My grandmother also taught me that peanut butter gets gum out of hair (I’ve always had long hair that occasionally goes everywhere, hence the need for me to know!!)

    Greg – amylase breaks down complex sugars, so would “break down” gum when it is first put in the mouth. But there has to be something else to actually break down the gum part.

    Maybe PZ has oily spit?? 😉

  48. #48 Emily
    February 15, 2009

    Wow, Ive always wondered this, because it happens to me just about every time I chew gum. I thought I was the only one and everyone thought I was crazy. I would really love to know why. I thought maybe it was the way I chewed it.. who knows.

  49. #49 Scott
    April 8, 2009

    This happens to me a LOT. Every time I ask someone, “ever had chewing gum dissolve in your mouth?” they act like they’ve never heard of such madness, and usually have no interest in hearing about it, leaving me to wonder what the question must sound like to a person who’s never had it happen. I’ve begun to believe I have a high acid content in my mouth or something. I do like squid, but it’s been a while. (Surume! Good with Japanese beer!)
    I had to swallow two consecutive pieces of gum at a rock concert last night cuz I was squished among a crowd of metalheads (no, preevs, that did not turn me on), didn’t want to leave because I was waiting for one of my favorite bands to play and didn’t want to give up my square foot of floor space, so I had nowhere to spit out the orange goo.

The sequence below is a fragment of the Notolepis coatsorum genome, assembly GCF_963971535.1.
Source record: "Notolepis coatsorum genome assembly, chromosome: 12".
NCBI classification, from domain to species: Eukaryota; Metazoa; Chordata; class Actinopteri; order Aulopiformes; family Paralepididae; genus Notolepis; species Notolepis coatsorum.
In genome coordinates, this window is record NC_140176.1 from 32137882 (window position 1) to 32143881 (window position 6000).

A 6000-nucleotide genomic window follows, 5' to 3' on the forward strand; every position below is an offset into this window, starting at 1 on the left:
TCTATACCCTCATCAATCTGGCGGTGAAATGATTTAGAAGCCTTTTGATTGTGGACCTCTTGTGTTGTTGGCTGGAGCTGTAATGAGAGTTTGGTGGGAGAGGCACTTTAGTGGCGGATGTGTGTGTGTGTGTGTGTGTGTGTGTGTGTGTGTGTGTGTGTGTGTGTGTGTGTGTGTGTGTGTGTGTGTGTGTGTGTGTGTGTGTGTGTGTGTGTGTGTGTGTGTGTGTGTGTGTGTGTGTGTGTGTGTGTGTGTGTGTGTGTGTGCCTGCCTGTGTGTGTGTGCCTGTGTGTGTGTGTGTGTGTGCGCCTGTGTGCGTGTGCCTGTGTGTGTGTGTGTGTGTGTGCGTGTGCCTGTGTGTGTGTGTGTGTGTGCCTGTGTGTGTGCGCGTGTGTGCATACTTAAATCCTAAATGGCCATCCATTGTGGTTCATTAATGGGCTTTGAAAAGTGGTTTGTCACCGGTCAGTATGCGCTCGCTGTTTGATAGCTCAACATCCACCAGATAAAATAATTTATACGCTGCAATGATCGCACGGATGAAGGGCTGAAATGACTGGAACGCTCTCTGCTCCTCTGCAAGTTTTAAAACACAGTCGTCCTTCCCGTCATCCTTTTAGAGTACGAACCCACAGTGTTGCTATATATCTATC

Well, thanks to everybody on this thread for letting me know I’m not the only one. Maybe we should form a coalition. Or a rabid demolition crew that gnaws at the corners of old buildings. We’d be cheaper than dynamite.

  50. #50 Ben
    May 16, 2009

    I have the same problem, but it’s generally only when I’m not chewing the gum fast enough or “chewing” it with my tongue.

  51. #51 Ben
    May 16, 2009

    Oh — You don’t happen to be able to gleek, too? Perhaps we are Reptilians! 😮

  52. #52 mbert
    May 1, 2010

    This happened to me yesterday. Interestingly, I had been chewing a stick of Juicy Fruit for about an hour and a half. My jaw was a little tired, so I took a break from chewing and just held it in the side of my mouth for a while. Within a minute, it started disintegrating.